Since the pandemic started, a lot of reno projects have been shut down. But these days, buildings are beginning to allow homeowners to undergo a reno or continue with one stalled as a direct result of Covid-19. So it’s important to know that you must work with your building because the building may have imposed Covid work hours and restrictions, which can also delay your renovation in NYC.
Most buildings permitting Renos are stricter now. Of course, contractors and subcontractors must use face masks at all times and keep six feet apart from neighbors in the building. But some buildings are behaving like doctors’ offices by having workers take their temperature before they enter the building. And of course, now there’s increased cleaning and disinfecting common spaces like hallways, floors, and elevators that contractors and workers have used or touched.
The amount of money you’ve set aside for your renovation budget will always change during a reno. It’s important to tell your general contractor what you can afford before he proceeds with the work. There may be problems that you couldn’t have conceived during your reno that will raise your budget.
Once a wall or two is down in an entire reno situation, your contractor may find that the plumbing is rotted, the electrical wires are frayed, and the wood joists are sagging if you can’t afford to fix these things. Then you haven’t planned. Here planning means reserving funds beyond your budget money to take care of surprise costs.
The NYC Department of Buildings requires that you obtain permits for works that require construction or modification. This means the plumbing, the electrical, and various inspections. All these permits add up. An electrical permit can cost around $900.
A plumbing permit can start at $2,000 and can go up to $5,000 and even more.
A good contractor can make for a smooth sailing reno. But before you hire him or anyone working on your reno, do your due diligence. Always vet the contractors. Ask for references, ask to see their previous work, ask how much they cost, how many years of experience.
Also, ask if there are any fees if work can’t be completed on time (usually these fees are will be imposed by the building), and always get approval about the materials you want to use.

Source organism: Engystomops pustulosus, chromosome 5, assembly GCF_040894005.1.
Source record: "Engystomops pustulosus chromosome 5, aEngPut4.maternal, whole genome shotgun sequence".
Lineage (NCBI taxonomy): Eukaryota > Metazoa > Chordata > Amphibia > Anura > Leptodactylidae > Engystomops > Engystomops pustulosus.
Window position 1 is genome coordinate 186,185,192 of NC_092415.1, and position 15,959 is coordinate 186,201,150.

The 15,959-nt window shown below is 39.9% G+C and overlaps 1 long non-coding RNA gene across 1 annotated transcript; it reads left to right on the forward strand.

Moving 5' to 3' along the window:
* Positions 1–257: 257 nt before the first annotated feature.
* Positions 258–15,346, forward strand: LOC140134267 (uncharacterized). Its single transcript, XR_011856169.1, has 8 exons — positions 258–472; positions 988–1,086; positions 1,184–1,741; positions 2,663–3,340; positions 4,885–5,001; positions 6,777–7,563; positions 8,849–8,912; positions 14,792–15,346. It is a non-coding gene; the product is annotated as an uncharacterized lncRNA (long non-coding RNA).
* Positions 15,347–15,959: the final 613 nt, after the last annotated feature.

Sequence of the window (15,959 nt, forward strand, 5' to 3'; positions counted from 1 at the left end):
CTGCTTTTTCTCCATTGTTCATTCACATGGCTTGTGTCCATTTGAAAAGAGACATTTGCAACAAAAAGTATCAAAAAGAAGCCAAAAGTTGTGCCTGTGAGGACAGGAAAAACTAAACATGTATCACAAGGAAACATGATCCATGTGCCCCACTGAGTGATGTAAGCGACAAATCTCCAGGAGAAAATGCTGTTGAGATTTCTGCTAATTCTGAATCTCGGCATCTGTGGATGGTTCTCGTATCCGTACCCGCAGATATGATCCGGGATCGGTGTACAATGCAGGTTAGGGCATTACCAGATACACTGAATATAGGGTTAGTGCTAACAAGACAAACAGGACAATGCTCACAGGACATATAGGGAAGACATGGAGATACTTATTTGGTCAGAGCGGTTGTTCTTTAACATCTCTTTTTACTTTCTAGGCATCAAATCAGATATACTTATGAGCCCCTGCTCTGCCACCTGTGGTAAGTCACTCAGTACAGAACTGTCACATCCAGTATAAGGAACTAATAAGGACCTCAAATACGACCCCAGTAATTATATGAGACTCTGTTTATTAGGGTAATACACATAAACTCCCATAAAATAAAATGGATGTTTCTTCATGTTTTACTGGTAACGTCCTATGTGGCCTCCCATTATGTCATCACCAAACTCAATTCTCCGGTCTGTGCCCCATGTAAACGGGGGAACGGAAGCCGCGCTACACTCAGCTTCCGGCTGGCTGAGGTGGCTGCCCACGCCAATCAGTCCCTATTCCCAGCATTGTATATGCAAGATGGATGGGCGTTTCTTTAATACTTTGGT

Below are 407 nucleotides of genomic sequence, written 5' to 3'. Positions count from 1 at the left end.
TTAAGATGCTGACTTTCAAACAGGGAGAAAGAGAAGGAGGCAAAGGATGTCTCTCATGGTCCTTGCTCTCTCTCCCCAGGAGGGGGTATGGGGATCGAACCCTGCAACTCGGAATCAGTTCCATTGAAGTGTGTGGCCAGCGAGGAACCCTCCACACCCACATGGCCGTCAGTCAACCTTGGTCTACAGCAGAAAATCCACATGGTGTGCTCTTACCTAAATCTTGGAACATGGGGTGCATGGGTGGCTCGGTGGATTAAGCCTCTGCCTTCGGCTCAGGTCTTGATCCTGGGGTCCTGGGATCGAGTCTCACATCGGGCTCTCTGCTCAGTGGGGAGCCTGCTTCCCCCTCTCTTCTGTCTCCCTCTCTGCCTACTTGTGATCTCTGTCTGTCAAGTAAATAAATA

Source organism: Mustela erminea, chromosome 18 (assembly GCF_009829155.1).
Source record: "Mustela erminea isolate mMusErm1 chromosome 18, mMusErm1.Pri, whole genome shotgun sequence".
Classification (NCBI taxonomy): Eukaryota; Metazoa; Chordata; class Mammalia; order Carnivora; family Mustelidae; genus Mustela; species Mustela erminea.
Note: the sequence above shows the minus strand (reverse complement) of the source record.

Your goal here is to be on the same page with the contractor for complete transparency.
Keep in mind that there are two things a contractor must have. He needs to have liability insurance and workman’s comp. If frayed electrical wires somehow ruin the wiring in your neighbor’s apartment, you need to know what insurance will cover that error.
If it’s the contractor’s insurance, then that means you won’t be held responsible for the damages. But to be on the safe side, make sure your homeowner’s policy protects you if a problem arises due to a contractor.
Whether it’s gut or cosmetic, a renovation in NYC will always present your apartment in a flattering light. It will change the sale price of your home and attract home buyers. But beware of all the money you need to spend. Remember, it’s not just paying the contractor and your architect, but also paying for the materials and appliances and features you plan to use, as well as paying for all the expenses to get board approval by the co-op or condo.
Also, bear in mind what you spend is tax-deductible from a capital gains point of view, of course. We also have seen sellers of renovated apartments negotiate and reduce the percentage of broker fees as the home is easier to sell. Therefore, closing costs are lower for the seller.
If you’re not careful, your reno will increase in cost and take longer than agreed upon. The best thing you can do is always proceed with caution and know where your money is spent. Suppose you consider all these things. Your renovation in NYC will flow smoothly.